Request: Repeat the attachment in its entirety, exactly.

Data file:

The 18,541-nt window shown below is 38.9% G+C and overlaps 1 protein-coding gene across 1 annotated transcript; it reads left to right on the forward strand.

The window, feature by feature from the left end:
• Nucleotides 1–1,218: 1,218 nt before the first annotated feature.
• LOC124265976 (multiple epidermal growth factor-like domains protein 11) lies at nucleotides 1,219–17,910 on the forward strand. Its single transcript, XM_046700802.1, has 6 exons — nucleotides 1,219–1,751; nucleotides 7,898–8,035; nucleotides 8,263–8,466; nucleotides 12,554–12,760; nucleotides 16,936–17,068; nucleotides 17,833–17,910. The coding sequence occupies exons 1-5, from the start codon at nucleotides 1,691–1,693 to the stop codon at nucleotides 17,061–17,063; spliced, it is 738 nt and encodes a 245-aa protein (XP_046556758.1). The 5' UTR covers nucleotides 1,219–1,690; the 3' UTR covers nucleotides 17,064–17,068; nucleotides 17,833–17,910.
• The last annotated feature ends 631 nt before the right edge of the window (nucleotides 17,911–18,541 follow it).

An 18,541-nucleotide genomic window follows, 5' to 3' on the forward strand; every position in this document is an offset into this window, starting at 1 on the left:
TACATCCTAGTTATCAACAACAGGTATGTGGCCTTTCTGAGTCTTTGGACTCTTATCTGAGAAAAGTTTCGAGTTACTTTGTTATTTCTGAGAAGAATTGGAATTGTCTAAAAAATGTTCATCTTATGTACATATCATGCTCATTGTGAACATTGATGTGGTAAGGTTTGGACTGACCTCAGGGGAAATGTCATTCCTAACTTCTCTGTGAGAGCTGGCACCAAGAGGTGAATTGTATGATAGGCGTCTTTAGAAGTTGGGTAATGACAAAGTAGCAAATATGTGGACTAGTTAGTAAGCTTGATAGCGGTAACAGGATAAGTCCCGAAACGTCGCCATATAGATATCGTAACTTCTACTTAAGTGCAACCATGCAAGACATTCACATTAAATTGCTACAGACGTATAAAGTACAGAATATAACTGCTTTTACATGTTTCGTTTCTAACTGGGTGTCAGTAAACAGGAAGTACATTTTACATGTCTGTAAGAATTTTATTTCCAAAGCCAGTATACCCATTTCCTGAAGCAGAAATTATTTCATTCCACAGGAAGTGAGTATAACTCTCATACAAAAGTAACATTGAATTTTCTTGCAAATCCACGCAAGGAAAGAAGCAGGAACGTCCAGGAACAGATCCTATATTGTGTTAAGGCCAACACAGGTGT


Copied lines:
The 18,541-nt window shown below is 38.9% G+C and overlaps 1 protein-coding gene across 1 annotated transcript; it reads left to right on the forward strand.

The window, feature by feature from the left end:
• Nucleotides 1–1,218: 1,218 nt before the first annotated feature.
• LOC124265976 (multiple epidermal growth factor-like domains protein 11) lies at nucleotides 1,219–17,910 on the forward strand. Its single transcript, XM_046700802.1, has 6 exons — nucleotides 1,219–1,751; nucleotides 7,898–8,035; nucleotides 8,263–8,466; nucleotides 12,554–12,760; nucleotides 16,936–17,068; nucleotides 17,833–17,910. The coding sequence occupies exons 1-5, from the start codon at nucleotides 1,691–1,693 to the stop codon at nucleotides 17,061–17,063; spliced, it is 738 nt and encodes a 245-aa protein (XP_046556758.1). The 5' UTR covers nucleotides 1,219–1,690; the 3' UTR covers nucleotides 17,064–17,068; nucleotides 17,833–17,910.
• The last annotated feature ends 631 nt before the right edge of the window (nucleotides 17,911–18,541 follow it).

An 18,541-nucleotide genomic window follows, 5' to 3' on the forward strand; every position in this document is an offset into this window, starting at 1 on the left:
TACATCCTAGTTATCAACAACAGGTATGTGGCCTTTCTGAGTCTTTGGACTCTTATCTGAGAAAAGTTTCGAGTTACTTTGTTATTTCTGAGAAGAATTGGAATTGTCTAAAAAATGTTCATCTTATGTACATATCATGCTCATTGTGAACATTGATGTGGTAAGGTTTGGACTGACCTCAGGGGAAATGTCATTCCTAACTTCTCTGTGAGAGCTGGCACCAAGAGGTGAATTGTATGATAGGCGTCTTTAGAAGTTGGGTAATGACAAAGTAGCAAATATGTGGACTAGTTAGTAAGCTTGATAGCGGTAACAGGATAAGTCCCGAAACGTCGCCATATAGATATCGTAACTTCTACTTAAGTGCAACCATGCAAGACATTCACATTAAATTGCTACAGACGTATAAAGTACAGAATATAACTGCTTTTACATGTTTCGTTTCTAACTGGGTGTCAGTAAACAGGAAGTACATTTTACATGTCTGTAAGAATTTTATTTCCAAAGCCAGTATACCCATTTCCTGAAGCAGAAATTATTTCATTCCACAGGAAGTGAGTATAACTCTCATACAAAAGTAACATTGAATTTTCTTGCAAATCCACGCAAGGAAAGAAGCAGGAACGTCCAGGAACAGATCCTATATTGTGTTAAGGCCAACACAGGTGT